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Dave: Biomass Problems

Posts: 1060
Location: Northern Italy
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Hello Dave!!

I am about 50 or so pages from the end of the Massive Forest Gardening book. ThankyouThankyouThankyou!

It has been a long trek into this book but well worth the effort. I'm just browsing for now and hope to re-read and actually put in practice the designing process laid out in the book.

I guess the part about mulching sticks in my mind the most, and not only because I just read it last night.

My sources of mulch currently are:
-Kitchen scraps from 2-3 houses (friends, family)
-Purchased straw (expensive, but helps)
-Clippings from my 3 of my friend's no-chem yards.
-Will have access starting this year to about 1000 square meters no-chem grass, grown high and dried, re-cut in the fall about mid height.
-Random visits to the cow farm for less than a truckload of manure. Slightly dubious about what's in that.

However, this doesn't seem like it's nearly enough. We currently have about 500 meters and 1 hectare (2.4 acres) on which we are growing veggies (on the first) but moving into shrub and tree crops (asap!).

On the other hand, my goals are to grow some plants for biomass onsite and use rooted plants to grow biomass in the soil.

Obviously these strategies are not mutually exclusive, but my problems are these:

-Dubious nature of nearly all off-site mulch material. I could probably go to the town dump and pick up truckloads, but I have no idea of what kinds of junk is in it. It usually ranges from seen plastic to unseen chems. Not stuff I really want to put near my food. But it is really limiting.

-Difficulty of finding biomass plants that are not invasive or root crops that really are good at putting biomass into the soil. I've used daikons but the soil seems too hard to really get a good root down (I'm in hard clay btw, so it's a chicken-egg problem with soil/root biomass) and any other plant roots just get eaten up really quickly by the soil. I leave almost all weeds except invasive grass as of now and I'm working on getting comfrey going on a large scale. In beds we weed heavily but leave a lot of roots and grow a lot of n-fixers and we don't take roots out.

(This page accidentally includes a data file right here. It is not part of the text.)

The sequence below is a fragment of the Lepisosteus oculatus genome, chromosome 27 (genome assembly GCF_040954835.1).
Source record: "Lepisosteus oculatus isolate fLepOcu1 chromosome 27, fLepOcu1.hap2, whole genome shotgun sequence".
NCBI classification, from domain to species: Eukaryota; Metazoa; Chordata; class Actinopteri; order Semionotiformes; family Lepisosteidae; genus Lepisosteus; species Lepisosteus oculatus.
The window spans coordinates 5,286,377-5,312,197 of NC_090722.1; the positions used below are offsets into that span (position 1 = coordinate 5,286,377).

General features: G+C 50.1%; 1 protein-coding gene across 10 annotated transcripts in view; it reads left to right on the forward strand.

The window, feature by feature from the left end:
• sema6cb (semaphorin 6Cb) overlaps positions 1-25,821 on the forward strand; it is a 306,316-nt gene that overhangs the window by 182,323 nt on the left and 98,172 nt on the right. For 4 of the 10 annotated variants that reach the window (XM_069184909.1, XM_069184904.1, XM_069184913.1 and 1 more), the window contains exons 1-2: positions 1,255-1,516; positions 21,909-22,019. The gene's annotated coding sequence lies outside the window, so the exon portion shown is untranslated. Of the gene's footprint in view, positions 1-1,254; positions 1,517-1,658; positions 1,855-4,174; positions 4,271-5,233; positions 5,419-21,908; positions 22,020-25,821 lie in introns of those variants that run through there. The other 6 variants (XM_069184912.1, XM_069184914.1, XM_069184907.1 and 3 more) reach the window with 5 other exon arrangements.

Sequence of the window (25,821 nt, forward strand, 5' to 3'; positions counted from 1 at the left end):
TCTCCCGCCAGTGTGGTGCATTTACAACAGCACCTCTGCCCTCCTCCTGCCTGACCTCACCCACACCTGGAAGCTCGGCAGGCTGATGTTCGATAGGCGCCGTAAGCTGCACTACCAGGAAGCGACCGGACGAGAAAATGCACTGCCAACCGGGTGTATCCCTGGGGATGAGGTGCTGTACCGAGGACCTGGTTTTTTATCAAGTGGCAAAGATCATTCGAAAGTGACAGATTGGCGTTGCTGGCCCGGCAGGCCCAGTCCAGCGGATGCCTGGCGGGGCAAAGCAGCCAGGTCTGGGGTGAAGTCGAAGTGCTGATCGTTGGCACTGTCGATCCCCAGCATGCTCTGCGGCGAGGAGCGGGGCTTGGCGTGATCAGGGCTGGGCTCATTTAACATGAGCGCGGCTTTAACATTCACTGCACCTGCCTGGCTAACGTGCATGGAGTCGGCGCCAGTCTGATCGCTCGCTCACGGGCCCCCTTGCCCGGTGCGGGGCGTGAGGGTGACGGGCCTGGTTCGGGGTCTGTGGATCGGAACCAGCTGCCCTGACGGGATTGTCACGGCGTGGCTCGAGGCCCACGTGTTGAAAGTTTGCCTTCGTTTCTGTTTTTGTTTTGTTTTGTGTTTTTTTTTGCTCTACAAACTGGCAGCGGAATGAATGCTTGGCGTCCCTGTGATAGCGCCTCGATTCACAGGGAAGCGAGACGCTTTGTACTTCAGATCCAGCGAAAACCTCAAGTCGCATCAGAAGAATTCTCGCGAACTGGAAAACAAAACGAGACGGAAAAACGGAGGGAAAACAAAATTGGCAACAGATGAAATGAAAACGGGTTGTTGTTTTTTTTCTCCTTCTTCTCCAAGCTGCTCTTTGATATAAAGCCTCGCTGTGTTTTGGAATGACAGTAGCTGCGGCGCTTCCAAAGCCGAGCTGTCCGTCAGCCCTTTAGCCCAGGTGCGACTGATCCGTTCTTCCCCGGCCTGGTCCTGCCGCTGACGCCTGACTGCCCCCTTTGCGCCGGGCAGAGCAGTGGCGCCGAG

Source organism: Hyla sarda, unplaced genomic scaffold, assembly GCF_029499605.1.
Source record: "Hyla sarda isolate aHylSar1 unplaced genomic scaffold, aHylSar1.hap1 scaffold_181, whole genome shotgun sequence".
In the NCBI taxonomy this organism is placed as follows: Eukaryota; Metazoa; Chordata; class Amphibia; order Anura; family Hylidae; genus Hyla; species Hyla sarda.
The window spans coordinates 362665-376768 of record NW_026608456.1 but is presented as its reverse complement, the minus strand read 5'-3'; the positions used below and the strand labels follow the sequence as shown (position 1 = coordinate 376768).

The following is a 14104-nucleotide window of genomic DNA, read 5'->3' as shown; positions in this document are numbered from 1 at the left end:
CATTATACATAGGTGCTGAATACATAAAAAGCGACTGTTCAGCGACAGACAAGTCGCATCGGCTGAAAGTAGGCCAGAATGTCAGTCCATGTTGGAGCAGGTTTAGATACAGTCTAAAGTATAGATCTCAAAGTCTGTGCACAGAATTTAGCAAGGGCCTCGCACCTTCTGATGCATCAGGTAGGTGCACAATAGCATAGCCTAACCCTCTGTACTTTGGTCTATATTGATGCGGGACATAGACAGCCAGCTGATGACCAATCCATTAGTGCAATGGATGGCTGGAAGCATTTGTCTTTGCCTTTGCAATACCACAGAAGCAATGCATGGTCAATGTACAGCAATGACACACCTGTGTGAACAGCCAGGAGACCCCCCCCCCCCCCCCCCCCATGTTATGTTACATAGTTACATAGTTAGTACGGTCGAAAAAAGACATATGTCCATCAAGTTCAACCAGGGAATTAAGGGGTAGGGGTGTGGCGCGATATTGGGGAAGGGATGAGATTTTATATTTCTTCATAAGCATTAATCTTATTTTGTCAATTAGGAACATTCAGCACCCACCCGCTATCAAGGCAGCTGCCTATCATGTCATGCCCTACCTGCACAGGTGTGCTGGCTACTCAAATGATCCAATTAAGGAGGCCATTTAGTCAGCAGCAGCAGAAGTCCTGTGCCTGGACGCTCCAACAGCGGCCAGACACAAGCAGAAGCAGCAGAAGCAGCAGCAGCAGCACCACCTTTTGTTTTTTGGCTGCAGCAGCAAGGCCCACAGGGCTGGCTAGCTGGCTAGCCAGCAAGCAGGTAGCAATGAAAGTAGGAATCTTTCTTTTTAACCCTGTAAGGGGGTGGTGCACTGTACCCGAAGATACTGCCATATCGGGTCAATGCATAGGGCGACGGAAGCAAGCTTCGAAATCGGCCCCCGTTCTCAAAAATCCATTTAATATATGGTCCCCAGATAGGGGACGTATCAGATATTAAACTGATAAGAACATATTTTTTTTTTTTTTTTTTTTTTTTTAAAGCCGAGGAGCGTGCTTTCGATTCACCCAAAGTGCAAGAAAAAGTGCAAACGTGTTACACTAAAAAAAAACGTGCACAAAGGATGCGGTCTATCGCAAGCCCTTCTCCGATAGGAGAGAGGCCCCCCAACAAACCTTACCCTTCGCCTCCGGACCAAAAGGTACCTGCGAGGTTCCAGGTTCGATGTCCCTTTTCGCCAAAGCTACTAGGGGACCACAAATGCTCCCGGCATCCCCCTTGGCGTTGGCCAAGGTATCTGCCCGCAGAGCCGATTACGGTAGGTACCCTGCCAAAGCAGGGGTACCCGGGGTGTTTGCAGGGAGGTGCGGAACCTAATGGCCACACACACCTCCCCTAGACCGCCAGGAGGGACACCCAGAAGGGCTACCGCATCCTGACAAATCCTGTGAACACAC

-The fact that organic straw is impossible to find, even if I decided to take the risk because I like straw so much.

I have made many swales in the land to mitigate the summer water loss, and I've heard that helps build biomass as well. I read recently about the use of grass in building biomass, and I have some clumping grass on the site which I could move around for root growth without it getting out of hand.

We tend to not use manure overzealously because we don't know 100% what's in it and because of potential risks of overuse (acidifying soil I think).

Any ideas for how to build good soil and how to find cleaner ways to do that would be very helpful. Especially since we're moving onto a much bigger site and potentially many more biomass-needy plants.

Thanks so much,
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One word, William, one word: nuclei.

If you try to do broadscale mulching you will absolutely kill yourselves. Just too much work. Work out where to place nuclei that you can mulch intensively, get them well under control, put your most valued and valuable crops there and get those system going first. Yes, include mulching species in those, but put a lot of crops in too--they'll build OM in the soil too. Concentrate all your biomass on those sites. In the meantime, plant coppicing willows or other species in blocks where you can cut and move the material, and plant other swathes in cover crops--grass and legumes, for example--that you can harvest mulch from also, but you are still building soil through their root systems. Then use your nuclei as nurseries as well as food production, and you can more cheaply expand your systems form there, building the biomass in the nuclei using multiple strategies and sources,and building the biomass in the other less intensive future planting zones more slowly and passively, but still building.

That's my off the top of my head response. Other things are also possible. Try to get as many diverse kinds of biomass as you can--grassy, fast decomposing as well as lighter and heavier/denser woody material. This will help diversify the soil food web. Coarse woody debris (CWD) is a critical part of woodland soils!

You can also build multilayer systems with pollarded trees, especially n-fixers at wide spacing above, harvested periodically for mulch, and crops below.

Rotational grazing also isn't a bad idea, you can build a lot of soil fast with that if you do it right. Sheep, goats, chooks . . .

OK, gotta run.

Good luck! Have fun!


PS: YOU ARE WELCOME! Thank you for going for it! Please share what you learn with others and spread the wealth.
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